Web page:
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town and fort of Luxembourg view from the north 1867 Luxembourgish Lëtzebuerg Luxemburg

town and fort of Luxembourg view from the north 1867 Luxembourgish Lëtzebuerg Luxemburg Stock Photo
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Image details

Contributor:

19th era / Alamy Stock Photo

Image ID:

BACE1X

File size:

48.3 MB (3.2 MB Compressed download)

Releases:

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Dimensions:

5025 x 3363 px | 42.5 x 28.5 cm | 16.8 x 11.2 inches | 300dpi

Date taken:

23 March 2008

More information:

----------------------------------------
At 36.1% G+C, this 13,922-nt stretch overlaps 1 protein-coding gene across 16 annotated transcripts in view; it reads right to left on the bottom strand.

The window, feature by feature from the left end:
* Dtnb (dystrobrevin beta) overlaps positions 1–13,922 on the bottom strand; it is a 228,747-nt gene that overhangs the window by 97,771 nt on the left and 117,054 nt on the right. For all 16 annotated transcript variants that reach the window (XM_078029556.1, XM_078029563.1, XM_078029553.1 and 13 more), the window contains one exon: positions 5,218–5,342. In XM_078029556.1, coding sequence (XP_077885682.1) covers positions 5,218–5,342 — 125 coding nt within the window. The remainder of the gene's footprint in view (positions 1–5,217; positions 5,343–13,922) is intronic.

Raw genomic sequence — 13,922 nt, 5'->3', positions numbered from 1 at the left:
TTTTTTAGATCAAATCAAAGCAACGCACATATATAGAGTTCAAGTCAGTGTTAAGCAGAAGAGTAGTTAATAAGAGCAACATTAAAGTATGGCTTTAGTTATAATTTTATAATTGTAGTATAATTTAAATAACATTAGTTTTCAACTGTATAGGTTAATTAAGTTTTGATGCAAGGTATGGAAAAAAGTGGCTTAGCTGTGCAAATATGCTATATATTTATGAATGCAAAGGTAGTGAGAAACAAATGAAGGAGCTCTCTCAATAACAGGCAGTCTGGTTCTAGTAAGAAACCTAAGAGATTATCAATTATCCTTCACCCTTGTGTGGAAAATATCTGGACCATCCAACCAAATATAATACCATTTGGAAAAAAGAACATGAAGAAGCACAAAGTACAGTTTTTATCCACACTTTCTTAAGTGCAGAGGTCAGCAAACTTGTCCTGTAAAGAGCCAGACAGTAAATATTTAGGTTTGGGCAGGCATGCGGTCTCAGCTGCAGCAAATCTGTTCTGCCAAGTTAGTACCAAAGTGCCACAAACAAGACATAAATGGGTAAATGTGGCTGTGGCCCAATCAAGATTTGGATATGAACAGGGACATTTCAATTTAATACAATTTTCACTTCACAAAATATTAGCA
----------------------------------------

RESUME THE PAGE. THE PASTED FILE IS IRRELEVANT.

Luxembourg Luxembourgish Lëtzebuerg Luxemburg also known as Luxembourg City Luxembourgish Stad Lëtzebuerg Ville de Luxembourg Luxemburg Stadt is a commune with city status, and the capital of the Grand Duchy of Luxembourg. It is located at the confluence of the Alzette and Pétrusse rivers in southern Luxembourg and contains the historic Luxembourg Castle, established by the Franks in the Early Middle Ages, about which the area grew up.. After the Luxembourg Crisis, the 1867 Treaty of London required Luxembourg to dismantle the fortifications in Luxembourg City. Their demolition took sixteen years, cost 1.5 m gold francs, and required the destruction of over 24 km (15 miles) of underground defences and 40,000 m² (10 acres) of casemates, batteries, barracks, etc. Furthermore, the Prussian garrison was to be withdrawn. When, in 1890, Grand Duke William III died without any male heirs, the Grand Duchy passed out of Dutch hands, and into an independent line under Grand Duke Adolphe. Thus, Luxembourg, which had hitherto been independent in theory only, became a truly independent country, and Luxembourg City regained some of the importance that it had lost in 1867 by becoming the capital of a fully independent state. Despite Luxembourg's best efforts to remain neutral in the First World War, it was occupied by Germany on 2 August 1914. On 30 August, Helmuth von Moltke moved his headquarters to Luxembourg City, closer to his armies in France in preparation for a swift victory. However, the victory never came, and Luxembourg would play host to the German high command for another four years. At the end of the occupation, Luxembourg City was the scene of an attempted communist revolution; on 9 November 1918, communists declared a socialist republic, but it lasted only a few hours. In 1921, the city limits were greatly expanded. The communes of Eich, Hamm, Hollerich, and Rollingergrund were annexed into Luxembourg City, making the city the largest commune in the coun

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